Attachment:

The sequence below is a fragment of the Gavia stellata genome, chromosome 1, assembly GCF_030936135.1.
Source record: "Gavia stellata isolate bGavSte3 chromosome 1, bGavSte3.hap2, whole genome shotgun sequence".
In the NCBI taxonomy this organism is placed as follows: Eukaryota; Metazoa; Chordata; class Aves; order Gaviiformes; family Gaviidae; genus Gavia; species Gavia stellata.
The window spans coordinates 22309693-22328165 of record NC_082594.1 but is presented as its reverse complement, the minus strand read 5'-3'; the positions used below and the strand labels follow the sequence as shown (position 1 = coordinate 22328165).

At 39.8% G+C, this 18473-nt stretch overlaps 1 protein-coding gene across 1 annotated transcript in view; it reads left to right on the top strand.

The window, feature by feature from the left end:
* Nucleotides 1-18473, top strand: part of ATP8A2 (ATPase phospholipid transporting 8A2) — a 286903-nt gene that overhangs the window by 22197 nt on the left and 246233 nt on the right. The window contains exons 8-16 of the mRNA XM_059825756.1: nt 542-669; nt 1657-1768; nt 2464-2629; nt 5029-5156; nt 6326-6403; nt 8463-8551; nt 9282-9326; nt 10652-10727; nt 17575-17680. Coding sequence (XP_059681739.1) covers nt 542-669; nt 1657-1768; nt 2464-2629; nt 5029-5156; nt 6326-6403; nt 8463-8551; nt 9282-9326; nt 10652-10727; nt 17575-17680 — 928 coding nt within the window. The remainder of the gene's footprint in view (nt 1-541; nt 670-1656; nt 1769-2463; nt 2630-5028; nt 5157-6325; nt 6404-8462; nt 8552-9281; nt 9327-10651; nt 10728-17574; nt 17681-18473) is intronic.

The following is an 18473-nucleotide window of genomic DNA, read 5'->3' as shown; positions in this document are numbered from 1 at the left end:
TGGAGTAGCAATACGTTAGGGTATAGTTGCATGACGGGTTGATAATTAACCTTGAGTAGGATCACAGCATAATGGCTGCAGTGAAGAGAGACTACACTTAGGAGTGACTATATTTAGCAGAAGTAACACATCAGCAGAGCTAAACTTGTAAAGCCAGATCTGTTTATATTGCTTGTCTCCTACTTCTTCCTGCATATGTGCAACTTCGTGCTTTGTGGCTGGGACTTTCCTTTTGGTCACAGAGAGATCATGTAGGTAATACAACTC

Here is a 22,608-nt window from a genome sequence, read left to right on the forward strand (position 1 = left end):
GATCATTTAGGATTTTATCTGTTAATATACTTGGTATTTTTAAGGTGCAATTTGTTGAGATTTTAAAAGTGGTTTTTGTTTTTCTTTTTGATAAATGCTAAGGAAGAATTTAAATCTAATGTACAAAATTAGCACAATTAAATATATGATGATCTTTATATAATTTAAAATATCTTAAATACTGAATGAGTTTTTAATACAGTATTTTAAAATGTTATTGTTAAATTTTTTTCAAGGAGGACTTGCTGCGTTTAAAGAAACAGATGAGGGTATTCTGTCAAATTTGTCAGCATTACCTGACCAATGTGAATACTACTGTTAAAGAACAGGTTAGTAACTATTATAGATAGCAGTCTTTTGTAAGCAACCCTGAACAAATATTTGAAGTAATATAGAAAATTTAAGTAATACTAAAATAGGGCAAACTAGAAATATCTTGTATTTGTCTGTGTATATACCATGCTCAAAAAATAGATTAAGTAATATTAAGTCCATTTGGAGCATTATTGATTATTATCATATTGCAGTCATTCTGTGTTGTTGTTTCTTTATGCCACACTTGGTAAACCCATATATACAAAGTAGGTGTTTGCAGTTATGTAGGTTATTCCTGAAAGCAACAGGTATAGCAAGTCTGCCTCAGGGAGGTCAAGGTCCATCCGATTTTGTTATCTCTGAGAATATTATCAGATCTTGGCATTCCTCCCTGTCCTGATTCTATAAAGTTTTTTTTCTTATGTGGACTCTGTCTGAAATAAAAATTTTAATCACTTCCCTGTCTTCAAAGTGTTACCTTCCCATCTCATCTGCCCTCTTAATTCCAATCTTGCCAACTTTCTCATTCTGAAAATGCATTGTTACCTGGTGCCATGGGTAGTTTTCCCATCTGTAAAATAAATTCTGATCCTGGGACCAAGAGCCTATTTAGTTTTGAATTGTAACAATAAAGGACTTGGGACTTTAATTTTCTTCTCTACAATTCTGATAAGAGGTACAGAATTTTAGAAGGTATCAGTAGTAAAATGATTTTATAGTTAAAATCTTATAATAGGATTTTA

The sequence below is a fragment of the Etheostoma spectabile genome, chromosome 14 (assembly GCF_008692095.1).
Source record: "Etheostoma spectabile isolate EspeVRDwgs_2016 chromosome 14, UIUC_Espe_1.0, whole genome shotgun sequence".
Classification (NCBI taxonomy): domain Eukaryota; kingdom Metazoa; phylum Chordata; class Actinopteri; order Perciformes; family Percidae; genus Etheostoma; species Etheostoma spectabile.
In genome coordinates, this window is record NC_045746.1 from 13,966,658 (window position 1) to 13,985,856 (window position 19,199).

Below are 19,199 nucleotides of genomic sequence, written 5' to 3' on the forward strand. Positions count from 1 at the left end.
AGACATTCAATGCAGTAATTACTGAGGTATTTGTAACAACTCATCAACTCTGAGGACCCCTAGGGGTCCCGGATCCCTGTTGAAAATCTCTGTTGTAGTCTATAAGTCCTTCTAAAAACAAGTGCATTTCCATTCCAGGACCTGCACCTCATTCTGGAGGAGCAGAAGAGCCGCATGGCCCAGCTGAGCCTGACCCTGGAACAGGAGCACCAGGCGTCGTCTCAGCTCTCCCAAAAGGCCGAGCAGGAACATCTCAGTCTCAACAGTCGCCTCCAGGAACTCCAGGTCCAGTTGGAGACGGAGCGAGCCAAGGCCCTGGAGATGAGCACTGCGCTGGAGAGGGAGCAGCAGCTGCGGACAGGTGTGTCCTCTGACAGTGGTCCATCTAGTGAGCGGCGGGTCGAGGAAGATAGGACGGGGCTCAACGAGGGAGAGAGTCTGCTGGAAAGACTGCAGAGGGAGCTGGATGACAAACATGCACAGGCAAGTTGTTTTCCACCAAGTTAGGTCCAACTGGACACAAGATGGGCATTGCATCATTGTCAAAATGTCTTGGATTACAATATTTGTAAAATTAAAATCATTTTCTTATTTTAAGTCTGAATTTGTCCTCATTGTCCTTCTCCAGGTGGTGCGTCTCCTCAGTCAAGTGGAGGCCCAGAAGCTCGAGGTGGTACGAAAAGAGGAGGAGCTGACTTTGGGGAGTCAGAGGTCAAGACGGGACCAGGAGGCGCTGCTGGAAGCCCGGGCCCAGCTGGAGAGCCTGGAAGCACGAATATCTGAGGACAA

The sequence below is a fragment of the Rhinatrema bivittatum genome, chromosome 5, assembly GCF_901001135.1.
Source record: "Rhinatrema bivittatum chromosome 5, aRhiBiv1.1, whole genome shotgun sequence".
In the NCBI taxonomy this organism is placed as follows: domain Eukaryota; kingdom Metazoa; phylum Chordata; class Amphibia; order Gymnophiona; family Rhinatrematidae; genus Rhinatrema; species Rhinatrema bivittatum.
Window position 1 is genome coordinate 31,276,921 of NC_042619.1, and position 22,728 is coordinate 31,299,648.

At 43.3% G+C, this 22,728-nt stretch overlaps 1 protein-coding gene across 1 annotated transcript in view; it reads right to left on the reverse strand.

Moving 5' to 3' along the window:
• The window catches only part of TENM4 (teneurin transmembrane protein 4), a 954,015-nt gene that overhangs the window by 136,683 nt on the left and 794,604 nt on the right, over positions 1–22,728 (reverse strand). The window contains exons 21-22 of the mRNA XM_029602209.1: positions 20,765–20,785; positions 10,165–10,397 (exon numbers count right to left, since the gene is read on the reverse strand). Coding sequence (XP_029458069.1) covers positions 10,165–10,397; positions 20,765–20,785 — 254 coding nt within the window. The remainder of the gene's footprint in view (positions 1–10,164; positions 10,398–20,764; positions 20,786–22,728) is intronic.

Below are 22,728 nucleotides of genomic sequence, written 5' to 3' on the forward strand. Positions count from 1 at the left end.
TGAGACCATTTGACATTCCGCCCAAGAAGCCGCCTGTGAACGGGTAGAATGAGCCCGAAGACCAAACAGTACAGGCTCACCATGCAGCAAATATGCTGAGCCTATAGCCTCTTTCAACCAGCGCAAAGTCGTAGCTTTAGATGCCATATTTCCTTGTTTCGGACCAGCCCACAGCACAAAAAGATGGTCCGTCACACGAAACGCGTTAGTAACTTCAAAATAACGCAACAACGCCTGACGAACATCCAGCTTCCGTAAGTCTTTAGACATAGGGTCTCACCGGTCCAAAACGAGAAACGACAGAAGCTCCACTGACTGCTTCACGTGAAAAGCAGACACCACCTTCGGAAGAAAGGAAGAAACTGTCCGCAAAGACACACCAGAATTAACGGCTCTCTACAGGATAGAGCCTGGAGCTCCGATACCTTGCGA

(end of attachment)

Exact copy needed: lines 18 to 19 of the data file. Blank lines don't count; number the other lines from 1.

The sequence below is a fragment of the Rhinatrema bivittatum genome, chromosome 5, assembly GCF_901001135.1.
Source record: "Rhinatrema bivittatum chromosome 5, aRhiBiv1.1, whole genome shotgun sequence".